The art or science of teaching.
At St Francis Xavier Primary School, we strive to be research-based and innovative in our pedagogy and teacher professional learning.
Collaborative learning experiences provide students and teachers with the opportunity to explore experiments and be challenged in their thinking. Learners gain deeper insights, new knowledge and make meaning when the environment supports these collaborative partnerships. Learners thrive in environments that are safe, supportive and secure. Flexible and intentionally developed learning environments encourage innovation and inquiry to create a sense of belonging and purpose that strengthens the learning culture.
Flexibility is the key design principle, allowing teachers to group students in a variety of ways, enabling teamwork and maximising every student’s access to resources, including technology. The intention is to maximise learning, allow creativity and encourage innovation and inquiry in energised and inspired learning spaces. To achieve this, our learning spaces need to be flexible so they are appropriate for the activity being undertaken.
Recognising that each student is an individual learner with their own learning style has implications for the learning space. Personalising learning means more than providing tailored content in the curriculum. It demands that students are given choices about where they work, with whom and using what media.
Co-teaching is an effective, evidence-based instructional strategy in which two or more professionals share responsibility for a group of students and work collaboratively to add instructional value to improve student learning outcomes. (Chapman & Hyatt 2011)
Assessment for Learning (AFL) is the process of seeking and interpreting evidence for use by learners and their teachers to decide where the learners are in their learning, where they need to go and how best to get there.
St Francis Xavier Primary School uses the ‘Three Tiers of Intervention’ model to provide effective interventions and responsive teaching and learning initiatives. We offer support programs during class time that aim to ensure quality learning for all.
Some students will need some extra support at times to understand a concept or to be extended in an area of their learning.
Key elements in all tiers of the model are high-quality instruction, frequent assessment (of, as and for learning) and data-driven decision making. Importantly, the ongoing assessment provides information about the effectiveness of the curriculum. In addition, universal screening, for example, Best-Start, Mathematical Interviews, Stage-wide assessments or class curriculum-based assessments, can be used to determine which students need more time and support and also can provide benchmark data norms for class levels.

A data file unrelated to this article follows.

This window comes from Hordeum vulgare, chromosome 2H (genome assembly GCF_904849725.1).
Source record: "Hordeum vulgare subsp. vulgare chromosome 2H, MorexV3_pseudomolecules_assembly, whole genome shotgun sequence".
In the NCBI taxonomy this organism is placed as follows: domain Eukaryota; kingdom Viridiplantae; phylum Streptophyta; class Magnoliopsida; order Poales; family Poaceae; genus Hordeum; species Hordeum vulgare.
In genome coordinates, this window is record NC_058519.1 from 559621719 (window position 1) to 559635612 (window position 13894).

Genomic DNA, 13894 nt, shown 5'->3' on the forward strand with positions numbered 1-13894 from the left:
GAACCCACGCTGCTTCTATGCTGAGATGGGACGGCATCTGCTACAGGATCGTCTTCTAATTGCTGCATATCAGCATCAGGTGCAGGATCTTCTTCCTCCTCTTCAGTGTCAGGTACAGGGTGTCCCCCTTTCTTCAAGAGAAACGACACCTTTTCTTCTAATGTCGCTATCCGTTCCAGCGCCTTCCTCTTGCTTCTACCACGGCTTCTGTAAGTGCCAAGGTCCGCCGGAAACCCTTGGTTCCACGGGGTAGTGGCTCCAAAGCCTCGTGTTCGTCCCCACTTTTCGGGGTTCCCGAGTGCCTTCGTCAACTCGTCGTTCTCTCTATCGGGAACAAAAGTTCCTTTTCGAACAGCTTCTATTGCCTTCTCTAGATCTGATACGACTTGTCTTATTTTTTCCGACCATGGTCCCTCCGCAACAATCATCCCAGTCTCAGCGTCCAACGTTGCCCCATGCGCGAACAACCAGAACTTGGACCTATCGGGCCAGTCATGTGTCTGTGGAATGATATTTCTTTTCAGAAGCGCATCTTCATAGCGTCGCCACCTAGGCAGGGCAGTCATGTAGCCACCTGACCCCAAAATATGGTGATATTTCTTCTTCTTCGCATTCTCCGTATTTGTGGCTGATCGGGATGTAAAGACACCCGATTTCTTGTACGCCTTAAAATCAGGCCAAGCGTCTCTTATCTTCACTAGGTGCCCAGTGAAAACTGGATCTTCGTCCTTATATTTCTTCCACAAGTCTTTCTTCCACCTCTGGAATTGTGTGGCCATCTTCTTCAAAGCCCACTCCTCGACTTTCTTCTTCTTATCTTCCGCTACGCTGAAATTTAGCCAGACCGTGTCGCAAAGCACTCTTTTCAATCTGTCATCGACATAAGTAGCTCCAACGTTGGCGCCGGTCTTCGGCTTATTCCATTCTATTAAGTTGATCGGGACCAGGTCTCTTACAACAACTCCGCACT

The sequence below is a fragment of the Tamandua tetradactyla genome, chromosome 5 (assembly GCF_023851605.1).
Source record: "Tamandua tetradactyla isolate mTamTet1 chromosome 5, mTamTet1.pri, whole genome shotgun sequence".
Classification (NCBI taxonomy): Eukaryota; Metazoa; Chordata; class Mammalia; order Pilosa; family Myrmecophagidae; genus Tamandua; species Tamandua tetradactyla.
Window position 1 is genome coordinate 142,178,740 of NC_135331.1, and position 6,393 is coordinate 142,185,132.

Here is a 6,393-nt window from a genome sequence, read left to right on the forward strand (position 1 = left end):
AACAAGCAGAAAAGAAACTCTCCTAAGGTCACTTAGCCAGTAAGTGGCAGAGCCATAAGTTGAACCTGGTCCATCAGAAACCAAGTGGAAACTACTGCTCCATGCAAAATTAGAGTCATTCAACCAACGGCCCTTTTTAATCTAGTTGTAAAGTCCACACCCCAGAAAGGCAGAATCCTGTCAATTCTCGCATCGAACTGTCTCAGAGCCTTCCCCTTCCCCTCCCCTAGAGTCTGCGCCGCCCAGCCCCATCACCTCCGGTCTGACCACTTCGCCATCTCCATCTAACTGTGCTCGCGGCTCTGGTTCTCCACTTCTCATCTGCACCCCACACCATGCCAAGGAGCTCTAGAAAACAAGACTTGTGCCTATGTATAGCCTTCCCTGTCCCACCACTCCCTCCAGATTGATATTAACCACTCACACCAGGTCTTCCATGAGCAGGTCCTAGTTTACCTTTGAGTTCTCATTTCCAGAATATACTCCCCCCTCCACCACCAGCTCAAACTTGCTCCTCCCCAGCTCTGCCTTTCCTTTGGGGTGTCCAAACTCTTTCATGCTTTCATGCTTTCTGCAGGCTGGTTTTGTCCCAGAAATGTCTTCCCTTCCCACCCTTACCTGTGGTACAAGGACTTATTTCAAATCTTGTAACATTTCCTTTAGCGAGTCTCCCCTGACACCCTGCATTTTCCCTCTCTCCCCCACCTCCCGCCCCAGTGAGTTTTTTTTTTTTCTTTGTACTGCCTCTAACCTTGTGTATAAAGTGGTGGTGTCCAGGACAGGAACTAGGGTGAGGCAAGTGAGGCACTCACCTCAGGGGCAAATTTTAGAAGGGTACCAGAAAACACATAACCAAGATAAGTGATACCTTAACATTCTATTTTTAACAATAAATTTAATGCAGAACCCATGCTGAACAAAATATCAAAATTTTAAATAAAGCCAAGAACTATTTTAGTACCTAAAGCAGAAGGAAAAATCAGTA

At St Francis Xavier Primary School, we are proud of our Inclusive Education Programs.
Reading Doctor® computer software is designed to teach students using synthetic phonics – the most effective way of teaching kids to read according to scientific research. This program strengthens skills that reading scientists have identified as crucial for literacy learning; skills such as phonemic awareness, letter-sound knowledge, blending, segmentation, decoding and sight word recognition.
The unique, patent-pending Reading Doctor® teaching platform was developed by speech-language pathologist Bartek Rajkowski, PhD. Reading Doctor® is used by over 25,000 people worldwide.
It is being described by educators as a breakthrough in teaching children to read and spell.
MiniLit is a special teaching program designed for young children in Years 1 and 2 who are struggling to learn to read. The program is usually offered in small groups of up to four children to help them to catch up with their classmates.
Each lesson has three main components:
Students are engaged in quality, carefully planned, explicit reading instruction with a focus on regular assessment to ensure timely intervention and individual attention to each student’s need.
MacqLit is an explicit and systematic reading intervention program for small groups of older low-progress readers. It provides teachers with a comprehensive sequence of lessons that includes all the key components necessary for effective reading instruction: phonemic awareness, phonics, fluency, vocabulary and comprehension.
After gathering initial data and information using the mathematical Interview conducted at the start of the school year, some students may benefit from participating in the ‘second wave’ intensive specialised early intervention program – EMU.
An overview of the EMU program: